Mon, Jan 16, 2012 - Page 12 News List

Analysts say upswing is least likely in real estate

By Kevin Chen  /  Staff Reporter

If there is one sector that is likely to see persistent downward pressure rather than an upswing after Saturday’s election, analysts suggest it would be the real-estate industry in view of the government’s cooling measures and price cuts from within the sector.

Moreover, recent data indicating that current home prices are still in the unaffordable range for much of the general public suggest that the elevated prices will continue to discourage potential home buyers, analysts said.

The building material and construction sub-index, which reflects the general share performance of property stocks, has dropped 30.11 percent since June 1, when the government adopted a special sales levy of 10 to 15 percent on properties sold between one and two years following purchase, a policy also known as the luxury tax.

This compares with the TAIEX’s 20.75 percent fall over the same period, according to Taiwan Stock Exchange data.

In addition, the property market could remain depressed as a new law that requires the registration of actual real-estate transaction prices is scheduled to take effect in July.

“Construction shares will extend their previous weakness,” Henry Chen (陳志恆), an analyst with Value Partners Concord Asset Management Co (惠理康和投信), said on Saturday.

Moreover, price cuts announced by Highwealth Construction Corp (興富發建設) earlier this month of up to 25 percent for two presale residential housing projects in Taipei City also indicate that the property market would undergo a downward price correction in the near term, Chen said.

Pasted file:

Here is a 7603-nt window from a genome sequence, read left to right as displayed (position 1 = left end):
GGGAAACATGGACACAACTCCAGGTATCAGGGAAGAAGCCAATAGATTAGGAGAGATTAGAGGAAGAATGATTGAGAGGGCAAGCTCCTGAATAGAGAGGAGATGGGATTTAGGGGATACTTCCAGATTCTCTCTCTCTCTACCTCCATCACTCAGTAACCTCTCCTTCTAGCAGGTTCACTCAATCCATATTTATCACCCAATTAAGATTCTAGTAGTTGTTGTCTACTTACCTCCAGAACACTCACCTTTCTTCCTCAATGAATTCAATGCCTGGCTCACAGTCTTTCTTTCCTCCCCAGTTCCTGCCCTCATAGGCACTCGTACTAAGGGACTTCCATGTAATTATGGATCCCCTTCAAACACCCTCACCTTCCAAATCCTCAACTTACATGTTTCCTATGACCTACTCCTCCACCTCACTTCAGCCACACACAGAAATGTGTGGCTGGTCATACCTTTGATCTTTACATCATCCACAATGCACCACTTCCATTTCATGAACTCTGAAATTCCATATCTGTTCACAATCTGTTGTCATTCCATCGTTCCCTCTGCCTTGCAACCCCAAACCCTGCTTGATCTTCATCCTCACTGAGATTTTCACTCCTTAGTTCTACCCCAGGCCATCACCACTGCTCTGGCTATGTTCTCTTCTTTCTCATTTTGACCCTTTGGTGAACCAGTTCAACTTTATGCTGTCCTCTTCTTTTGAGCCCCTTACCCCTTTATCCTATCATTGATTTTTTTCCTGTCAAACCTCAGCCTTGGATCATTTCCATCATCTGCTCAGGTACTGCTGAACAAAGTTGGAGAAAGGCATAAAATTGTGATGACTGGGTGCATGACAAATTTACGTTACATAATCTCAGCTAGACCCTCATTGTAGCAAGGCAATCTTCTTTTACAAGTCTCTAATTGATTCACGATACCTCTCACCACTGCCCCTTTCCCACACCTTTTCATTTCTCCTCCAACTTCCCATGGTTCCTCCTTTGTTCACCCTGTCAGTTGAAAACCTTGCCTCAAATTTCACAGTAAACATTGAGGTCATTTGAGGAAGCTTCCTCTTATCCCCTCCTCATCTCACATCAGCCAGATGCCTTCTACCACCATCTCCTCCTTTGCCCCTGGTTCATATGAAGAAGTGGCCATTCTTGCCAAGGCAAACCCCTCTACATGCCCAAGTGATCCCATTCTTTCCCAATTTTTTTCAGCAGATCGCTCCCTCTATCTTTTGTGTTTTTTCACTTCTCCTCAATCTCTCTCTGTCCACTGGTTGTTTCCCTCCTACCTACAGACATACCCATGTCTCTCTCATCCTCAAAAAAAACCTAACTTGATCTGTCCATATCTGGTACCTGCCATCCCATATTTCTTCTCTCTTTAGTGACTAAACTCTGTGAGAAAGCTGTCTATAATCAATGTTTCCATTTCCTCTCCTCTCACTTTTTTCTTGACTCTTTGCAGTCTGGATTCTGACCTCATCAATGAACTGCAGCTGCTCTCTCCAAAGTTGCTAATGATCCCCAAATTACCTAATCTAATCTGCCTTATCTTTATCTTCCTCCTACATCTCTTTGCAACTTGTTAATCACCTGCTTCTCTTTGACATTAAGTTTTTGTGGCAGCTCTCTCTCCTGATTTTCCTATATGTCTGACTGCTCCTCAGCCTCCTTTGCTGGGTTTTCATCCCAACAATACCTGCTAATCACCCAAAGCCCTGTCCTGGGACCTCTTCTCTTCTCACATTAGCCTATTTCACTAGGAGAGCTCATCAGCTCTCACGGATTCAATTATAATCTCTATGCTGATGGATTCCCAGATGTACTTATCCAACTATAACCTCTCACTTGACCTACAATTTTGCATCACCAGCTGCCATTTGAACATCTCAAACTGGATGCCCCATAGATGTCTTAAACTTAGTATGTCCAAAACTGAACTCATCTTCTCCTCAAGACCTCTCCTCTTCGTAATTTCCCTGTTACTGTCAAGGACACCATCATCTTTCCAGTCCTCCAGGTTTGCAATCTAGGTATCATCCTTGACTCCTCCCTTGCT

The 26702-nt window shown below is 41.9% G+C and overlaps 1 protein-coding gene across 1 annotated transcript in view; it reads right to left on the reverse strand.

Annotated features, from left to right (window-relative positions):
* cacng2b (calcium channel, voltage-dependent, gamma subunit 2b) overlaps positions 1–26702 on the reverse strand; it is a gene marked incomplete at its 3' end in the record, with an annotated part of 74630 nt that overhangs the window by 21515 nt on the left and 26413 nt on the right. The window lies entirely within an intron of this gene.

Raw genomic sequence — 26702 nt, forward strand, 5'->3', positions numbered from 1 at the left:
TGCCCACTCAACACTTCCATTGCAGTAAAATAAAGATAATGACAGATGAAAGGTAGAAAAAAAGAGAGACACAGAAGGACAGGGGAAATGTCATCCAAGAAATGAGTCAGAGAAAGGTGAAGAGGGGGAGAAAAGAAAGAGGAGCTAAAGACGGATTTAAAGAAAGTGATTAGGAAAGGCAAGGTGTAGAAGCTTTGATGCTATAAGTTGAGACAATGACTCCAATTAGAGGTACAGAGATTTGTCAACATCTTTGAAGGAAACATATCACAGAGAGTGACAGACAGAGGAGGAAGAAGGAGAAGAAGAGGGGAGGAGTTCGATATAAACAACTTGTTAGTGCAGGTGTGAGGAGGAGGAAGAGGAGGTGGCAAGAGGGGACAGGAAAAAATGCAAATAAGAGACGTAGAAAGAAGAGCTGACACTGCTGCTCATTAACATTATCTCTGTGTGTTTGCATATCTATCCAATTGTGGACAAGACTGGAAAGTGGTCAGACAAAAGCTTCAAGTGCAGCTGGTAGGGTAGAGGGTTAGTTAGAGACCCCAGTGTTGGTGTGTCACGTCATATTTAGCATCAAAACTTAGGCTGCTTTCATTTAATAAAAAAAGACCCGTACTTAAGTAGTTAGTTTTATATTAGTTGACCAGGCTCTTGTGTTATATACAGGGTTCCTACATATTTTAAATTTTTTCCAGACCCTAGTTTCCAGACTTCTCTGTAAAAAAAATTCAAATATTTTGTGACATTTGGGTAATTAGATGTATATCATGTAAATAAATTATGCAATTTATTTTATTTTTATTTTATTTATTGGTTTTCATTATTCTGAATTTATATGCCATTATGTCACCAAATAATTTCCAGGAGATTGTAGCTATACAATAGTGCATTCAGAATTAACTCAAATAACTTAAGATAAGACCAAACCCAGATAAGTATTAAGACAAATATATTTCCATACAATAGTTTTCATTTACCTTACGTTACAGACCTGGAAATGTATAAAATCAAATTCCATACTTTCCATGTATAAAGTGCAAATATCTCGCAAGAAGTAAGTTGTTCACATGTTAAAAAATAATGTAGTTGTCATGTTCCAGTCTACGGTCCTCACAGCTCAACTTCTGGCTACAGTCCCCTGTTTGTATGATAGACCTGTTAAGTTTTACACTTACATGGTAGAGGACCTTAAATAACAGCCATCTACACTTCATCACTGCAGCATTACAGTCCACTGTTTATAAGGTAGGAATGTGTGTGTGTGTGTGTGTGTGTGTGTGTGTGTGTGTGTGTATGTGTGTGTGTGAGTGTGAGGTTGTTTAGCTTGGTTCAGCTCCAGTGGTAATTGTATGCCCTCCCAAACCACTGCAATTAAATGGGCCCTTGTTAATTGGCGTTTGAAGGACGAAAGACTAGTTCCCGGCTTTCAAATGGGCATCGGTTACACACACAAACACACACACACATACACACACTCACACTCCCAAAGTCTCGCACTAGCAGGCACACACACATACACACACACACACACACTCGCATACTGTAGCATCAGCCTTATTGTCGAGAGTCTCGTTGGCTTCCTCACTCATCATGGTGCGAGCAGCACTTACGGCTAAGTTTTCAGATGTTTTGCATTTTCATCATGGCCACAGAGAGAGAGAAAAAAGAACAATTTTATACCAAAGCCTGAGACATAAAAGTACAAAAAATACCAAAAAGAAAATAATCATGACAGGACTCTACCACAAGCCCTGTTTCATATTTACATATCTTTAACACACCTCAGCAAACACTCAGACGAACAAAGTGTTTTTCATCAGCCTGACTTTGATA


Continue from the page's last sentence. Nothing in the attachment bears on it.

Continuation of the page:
Last week, several real-estate builders voiced sharp criticism of Highwealth’s move, saying it was hurting the real-estate industry at a time when it has been hard-hit by the government’s efforts to rein in housing prices.


On Tuesday, Chao Teng-hsiung (趙藤雄), chairman of the nation’s biggest land developer, Farglory Group (遠雄集團), said Highwealth’s price cut was simply a move to cheat the public and that it was not an act of benevolence.

“Highwealth once announced a plan to raise prices by 15 percent in 2010 and this time it has said it would cut prices by 25 percent, so will it plan to increase prices by 20 percent next year?” Chao said on the sidelines of a signing ceremony with government agencies to build low-cost housing units in Linkou (林口), New Taipei City (新北市).

“This is an irresponsible, deceitful and dishonest act,” Chao said.

Huang Hsiang Construction Co (皇翔建設) chairman Liao Nien-chi (廖年吉) shared Chao’s views and said it was a typical marketing tactic employed by Healthwealth chairman Cheng Chin-tien (鄭欽天) to boost sales.

“Highwealth’s move was only aimed at first driving up prices so they could then cut them down. It does not make any sense,” Liao said.

So far, major builders such as Farglory, Huang Hsiang and Lih Pao Construction Co (麗寶建設) said they had no plans to follow suit, even though analysts said price cuts by other developers would stimulate sales.

“The psychological effect of Highwealth’s move unquestionably dampens an already fragile property market and has the industry crying foul,” Primasia Investment Consultancy Co said on Wednesday in a note.

While Farglory and Huang Hsiang said Highwealth’s residential projects had initially been overpriced, the current average prices are not low enough to stimulate meaningful demand, according to Primasia.

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